Wade Hudson’s Record of Life

Issue 2 | Making Art at the End of the World

In On Photography, Susan Sontag wrote, “to take a photograph is to participate in another person’s… mortality, vulnerability, mutability.” With the dissemination of hundreds of thousands of photos every second of every single day via any and all social media platforms, it becomes almost automatic to see these images as temporary and superficial, not emotional or vulnerable. It’s nothing more than indulgence in a person’s story. The art of deliberate chronicling—and feeling—is lost. 

Enter Wade Hudson. “I take photographs to, let’s say, freeze an idea or freeze people in kind of what or how they are. And then I make them heroes in a sense,” Hudson tells me. The Jamaican-born, Toronto-based photographer and filmmaker has an unbelievable ability to capture a moment, a person’s mood or feeling so precisely and vividly in a single photograph. Hudson’s portraiture is intimate and electrifying. While he’s shooting his subjects, Hudson says he wants to feel like he’s participating without interfering, allowing for a connection to happen with a subject organically. It offers his audience to feel as close to the moment between the two as possible. 

Hudson says he usually photographs people who look like him, people he’s a fan of, outliers, too. “I find that I gravitate to people who are kind of, you know, outcasts and they’re doing really cool things.”

Looking at Hudson’s work—the people he’s recorded, places, and varying stages of life—I think about the end of the world. Dramatic, I know, but bear with me: Catastrophic thinking is, of course, unproductive and unruly; to think first of what will happen to our loved ones should the planet implode or become a river system of hot lava or any other natural disasters. We think of the lives we have lived and with whom and how, in a moment, that could all be taken away. We’re on the precipice of destruction, or so spiralling thoughts tell us.

But, in a sense, that’s motivating, especially when it comes to memory and what we are unwilling to lose. While some treasure whatever time we have left, if it’s a minute or several more millennia, the essence is that time is precious, so expend energy there. Hudson shows us why a record of life, purposefully chosen, is a powerful tool in dismal-feeling times.  

“I do think there are worlds that have already been destroyed in certain parts,” Hudson says. “We can see how that happened with a lot of the Indigenous people in Canada, for example. I’ve met people who know their world had ended. They’re taken from their parents, families, and brought somewhere that they didn’t know. When they came back, their families are nowhere to be found.”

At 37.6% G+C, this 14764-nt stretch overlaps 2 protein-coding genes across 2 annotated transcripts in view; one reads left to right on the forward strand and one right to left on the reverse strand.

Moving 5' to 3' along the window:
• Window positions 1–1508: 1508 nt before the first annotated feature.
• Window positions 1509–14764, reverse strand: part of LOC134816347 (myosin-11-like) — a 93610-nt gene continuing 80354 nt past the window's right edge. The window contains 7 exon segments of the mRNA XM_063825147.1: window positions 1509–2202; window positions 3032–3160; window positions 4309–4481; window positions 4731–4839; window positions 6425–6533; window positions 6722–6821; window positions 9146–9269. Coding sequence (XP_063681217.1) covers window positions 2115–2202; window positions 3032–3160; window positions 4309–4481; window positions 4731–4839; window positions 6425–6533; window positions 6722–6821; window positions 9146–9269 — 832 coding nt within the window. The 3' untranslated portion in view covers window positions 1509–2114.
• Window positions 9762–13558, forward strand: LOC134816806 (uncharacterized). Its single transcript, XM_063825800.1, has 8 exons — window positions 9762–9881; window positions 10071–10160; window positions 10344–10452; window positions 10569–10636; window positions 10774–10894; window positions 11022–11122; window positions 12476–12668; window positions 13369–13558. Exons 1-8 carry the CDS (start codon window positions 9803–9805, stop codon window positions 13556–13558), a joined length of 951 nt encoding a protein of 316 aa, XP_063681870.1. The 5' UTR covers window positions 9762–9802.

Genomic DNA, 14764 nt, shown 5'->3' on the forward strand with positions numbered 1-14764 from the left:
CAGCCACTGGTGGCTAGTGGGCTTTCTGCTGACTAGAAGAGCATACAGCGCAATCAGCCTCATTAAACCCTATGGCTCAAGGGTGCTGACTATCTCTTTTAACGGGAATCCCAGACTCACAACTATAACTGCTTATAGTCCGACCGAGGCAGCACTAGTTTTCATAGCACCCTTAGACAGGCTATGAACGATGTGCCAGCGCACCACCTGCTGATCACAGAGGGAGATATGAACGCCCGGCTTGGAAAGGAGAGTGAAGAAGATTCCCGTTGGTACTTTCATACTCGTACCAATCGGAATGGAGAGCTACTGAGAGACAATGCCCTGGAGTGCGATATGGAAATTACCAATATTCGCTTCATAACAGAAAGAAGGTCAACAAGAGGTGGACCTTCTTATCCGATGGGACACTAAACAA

With photography, especially born from a sense of documenting his own small family to contextualize in the bigger frame of the world, Hudson tells me we lose a little less of those worlds that exist. While we all live on this vast, enormously diverse planet, our frame of reference is in the communities and families with whom we grow-up. So if someone passes away, as Hudson says of his mother who did a few years ago, what’s left? 

“I photograph people to be able to freeze that moment in time. Although, physically, you may and you’ll still have some form of memory or moment to be able to share and pass on, you know, wherever you are not in that state.” 

This spirit permeates Hudson’s commercial work, too. Hudson’s photographs, both commercial and not, have a deep sense of authenticity to them. He’s amassed a roster of incredible brand clients, such as Def Jam, Sony, and Universal Music, among many others. They trust his vision, his depth, what he can bring out of a person—sometimes citing his prior work in mood boards. Whether it’s Roy Woods or a mother and her children as part of his person Mother’s Day project, Hudson’s lens is pristine and honest. 

His Mother’s Day initiative is a compelling series that has real life benefits. Mothers are able to, as he says, come round to have portraits taken with their families. Here, they can go away with a physical token of this memory to pass on. 

 

This is perhaps why he is averse to Instagram. To our modern sense of sharing too much, too often to stay relevant. To keep up a speed that’s not sustainable. He doesn’t want his portraits to feel like the one hundredth out of however many; there’s an intention behind each share. Hudson knows the why, we just need to participate. The irony of social media is that, while it’s a great recording device for history, too much is lost to the sheer volume created. How can a moment stay forever when it’s pushed down the feed? 

I ask Hudson how artists can survive and make art with a looming sense of the world ending. It’s a heavy question, a philosophical one, with no discerning solution. Because the world isn’t actually ending right now, even though it feels like it.

“We live in our own world, create in our own world, and share some of what we create in our own world,” Hudson says carefully. “In some small way that may affect how people feel about the real world they live in. But I think the people I really consider geniuses do not live in this world but in a completely separate world. And they’re able to create something from nothing and just be able to take people out of their reality. You find that comforting. Being able to access different worlds to escape.”

Photo courtesy of Wade Hudson
Written by Sarah MacDonald
Photo collage by Marta Ryczko

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